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Thread: Yes-"Fragile" Turns 50!

  1. #1

    Yes-"Fragile" Turns 50!

    From In The Studio.net:

    Assessing the durable fourth album from London-based YES on the golden anniversary of its late November 1971 UK release ( about six weeks later in America), the seemingly timeless effort seems anything but Fragile . Unlike some other releases of the time by progressive rock peers, Fragile remains seemingly impervious to time in its appeal. Building on the momentum of a unique sound captured a mere nine months earlier on The YES Album , a key personnel upgrade at the trading deadline in the form of first-call studio and Strawbs keys wizard Rick Wakeman put a World Cup progressive rock player on the pitch to help record “Roundabout”,”South Side of the Sky”,”Long Distance Runaround”, and “Heart of the Sunrise”. Their result still a sonic marvel five decades later, Wakeman is joined by YES co-founder Jon Anderson here In the Studio for progressive rock affirmative action.

    To get a fresh perspective on the sonic smorgasbord that is Fragile , I focused on the 5.1 surround mixes from 2002 and 2015 of “South Side of the Sky” and “Heart of the Sunrise”. On that later tune, for all of the documented past quotes about drafting Rick Wakeman because of his embrace then of new cutting edge electronic synthesized keyboards, there is very impressive grand piano playing by Wakeman which stands out all the more because of the contrast. Now mind you, I am not a guitar player, but had grown up listening to country and western songs on my dad’s radio on WWVA, Wheeling WV plus “Hee Haw” on TV every Saturday night, so I knew the sound of Roy Clark’s “Country Gentleman” gee-tar. Except on “Southside of the Sky” from Fragile , YES guitarist Steve Howe was ROCKIN’ that thing, with blistering runs up the neck like Junior Johnson in turn four heading for the finish line. And this was a London-based Progressive Rock band!

    Read More & listen to Jon Anderson & Rick Wakeman discuss Fragile Here:
    https://www.inthestudio.net/online-o...d/yes-fragile/

  2. #2
    Interesting article regarding the 9mt period that produced both The Yes Album as well as Fragile https://www.loudersound.com/news/yes...ySIKoVD4OPR-ws

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    Quote Originally Posted by happytheman View Post
    Interesting article regarding the 9mt period that produced both The Yes Album as well as Fragile https://www.loudersound.com/news/yes...ySIKoVD4OPR-ws
    Enjoyed reading this! I appreciate your posting it. Incredible year for the band and music in general.

  4. #4
    Quote Originally Posted by happytheman View Post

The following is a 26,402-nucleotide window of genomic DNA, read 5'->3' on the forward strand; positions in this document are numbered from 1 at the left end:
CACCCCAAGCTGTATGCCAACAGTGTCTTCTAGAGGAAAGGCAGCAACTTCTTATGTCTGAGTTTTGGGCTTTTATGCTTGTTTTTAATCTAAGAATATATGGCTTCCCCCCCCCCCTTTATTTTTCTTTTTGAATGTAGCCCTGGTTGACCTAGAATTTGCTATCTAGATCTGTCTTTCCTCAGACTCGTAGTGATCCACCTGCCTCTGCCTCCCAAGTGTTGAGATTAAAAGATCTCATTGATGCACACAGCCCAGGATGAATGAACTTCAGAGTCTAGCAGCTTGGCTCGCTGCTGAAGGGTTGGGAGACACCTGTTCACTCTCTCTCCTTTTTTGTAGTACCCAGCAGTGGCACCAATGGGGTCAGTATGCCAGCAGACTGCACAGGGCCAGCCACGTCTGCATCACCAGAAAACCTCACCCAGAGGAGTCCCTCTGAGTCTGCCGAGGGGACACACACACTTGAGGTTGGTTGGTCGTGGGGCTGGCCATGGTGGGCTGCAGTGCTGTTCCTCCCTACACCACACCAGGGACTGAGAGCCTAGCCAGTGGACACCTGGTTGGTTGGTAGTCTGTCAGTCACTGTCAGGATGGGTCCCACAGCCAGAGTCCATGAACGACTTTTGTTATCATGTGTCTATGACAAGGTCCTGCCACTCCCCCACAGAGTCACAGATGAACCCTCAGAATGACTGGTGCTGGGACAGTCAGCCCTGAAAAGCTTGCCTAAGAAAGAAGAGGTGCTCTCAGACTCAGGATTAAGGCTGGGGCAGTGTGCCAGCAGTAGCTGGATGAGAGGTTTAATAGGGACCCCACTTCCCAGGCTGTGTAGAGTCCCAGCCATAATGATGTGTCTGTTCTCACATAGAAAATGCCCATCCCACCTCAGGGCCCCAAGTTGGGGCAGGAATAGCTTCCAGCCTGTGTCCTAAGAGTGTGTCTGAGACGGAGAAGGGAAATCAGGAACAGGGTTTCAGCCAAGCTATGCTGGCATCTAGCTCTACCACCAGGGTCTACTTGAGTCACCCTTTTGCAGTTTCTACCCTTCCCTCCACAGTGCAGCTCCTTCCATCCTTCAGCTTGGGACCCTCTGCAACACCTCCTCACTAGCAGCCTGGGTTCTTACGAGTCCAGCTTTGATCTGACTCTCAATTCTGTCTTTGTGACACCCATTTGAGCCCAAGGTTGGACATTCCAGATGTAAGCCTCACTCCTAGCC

Interesting article regarding the 9mt period that produced both The Yes Album as well as Fragile https://www.loudersound.com/news/yes...ySIKoVD4OPR-ws
    Great article about the era in which Yes released two of the band's (and Prog's) signature albums.

  5. #5
    Thanks for this. I must’ve missed it when it was first published.

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    Member proggy_jazzer's Avatar
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    Quote Originally Posted by happytheman View Post
    Interesting article regarding the 9mt period that produced both The Yes Album as well as Fragile https://www.loudersound.com/news/yes...ySIKoVD4OPR-ws
    I love both these albums, and the fact they were recorded so close together with a personnel change is remarkable, but it's also true that CttE was recorded and released within a year of Fragile, and that's equally astounding. All told, that run of three within a little more than a year and a half? Ridiculous.
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    Member Digital_Man's Avatar
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    One of their best albums. I don't buy the nonsense about the solo individual pieces bringing it down. If anything it makes the album more interesting.
    When you list all the qualities that you despise and you realize you're describing yourself.

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    Member Zeuhlmate's Avatar
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    Quote Originally Posted by happytheman View Post
    Interesting article regarding the 9mt period that produced both The Yes Album as well as Fragile https://www.loudersound.com/news/yes...ySIKoVD4OPR-ws
    A good read!

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    Quote Originally Posted by Digital_Man View Post
    I don't buy the nonsense about the solo individual pieces bringing it down. .
    I don't buy it either. It's my favorite Yes album. I could go years without hearing Roundabout but it's still my favorite Yes album.

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    Member Staun's Avatar
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    I remember always searching the FM dial for the long version of Roundabout. Yes music was all I wanted to hear.
    The older I get, the better I was.

  12. #12
    Quote Originally Posted by Digital_Man View Post
    One of their best albums. I don't buy the nonsense about the solo individual pieces bringing it down. If anything it makes the album more interesting.
    Well I wouldn't call it nonsense. IMO most of the solo pieces do bring the album down, but Fragile is still one of my favorite records in spite of that.
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    The solo pieces are the glue. To me it's a masterpiece.

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    Member Digital_Man's Avatar
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    Quote Originally Posted by Vic2012 View Post
    The solo pieces are the glue. To me it's a masterpiece.
    Well put. CTTE has longer tracks so it doesn't really need the solo pieces but some of CTTE sort of drags a little bit (not AYAI though) whereas Fragile doesn't.
    When you list all the qualities that you despise and you realize you're describing yourself.

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    Member Digital_Man's Avatar
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    Quote Originally Posted by aith01 View Post
    Well I wouldn't call it nonsense. IMO most of the solo pieces do bring the album down, but Fragile is still one of my favorite records in spite of that.
    So when you play the album you skip over all (or most) of the solo tracks then?

    I know there are many people out there who share your opinion on that but I really don't see it that way. Sure, I could probably do without five percent and Cans and Brahms (especially five percent)but I think they add something anyway. It's like they are saying this is who we are and this is what each of us are capable of as not just musicians but as composers. Also, how come nobody complains about the two shorter tracks on the Yes album and it's always the shorter tracks on Fragile? Mood For a Day fits in much better on Fragile than the live clap does on TYA. The boogie rock songs on the early Kansas albums fit in better than that one and it doesn't help that it's a live track on a studio album.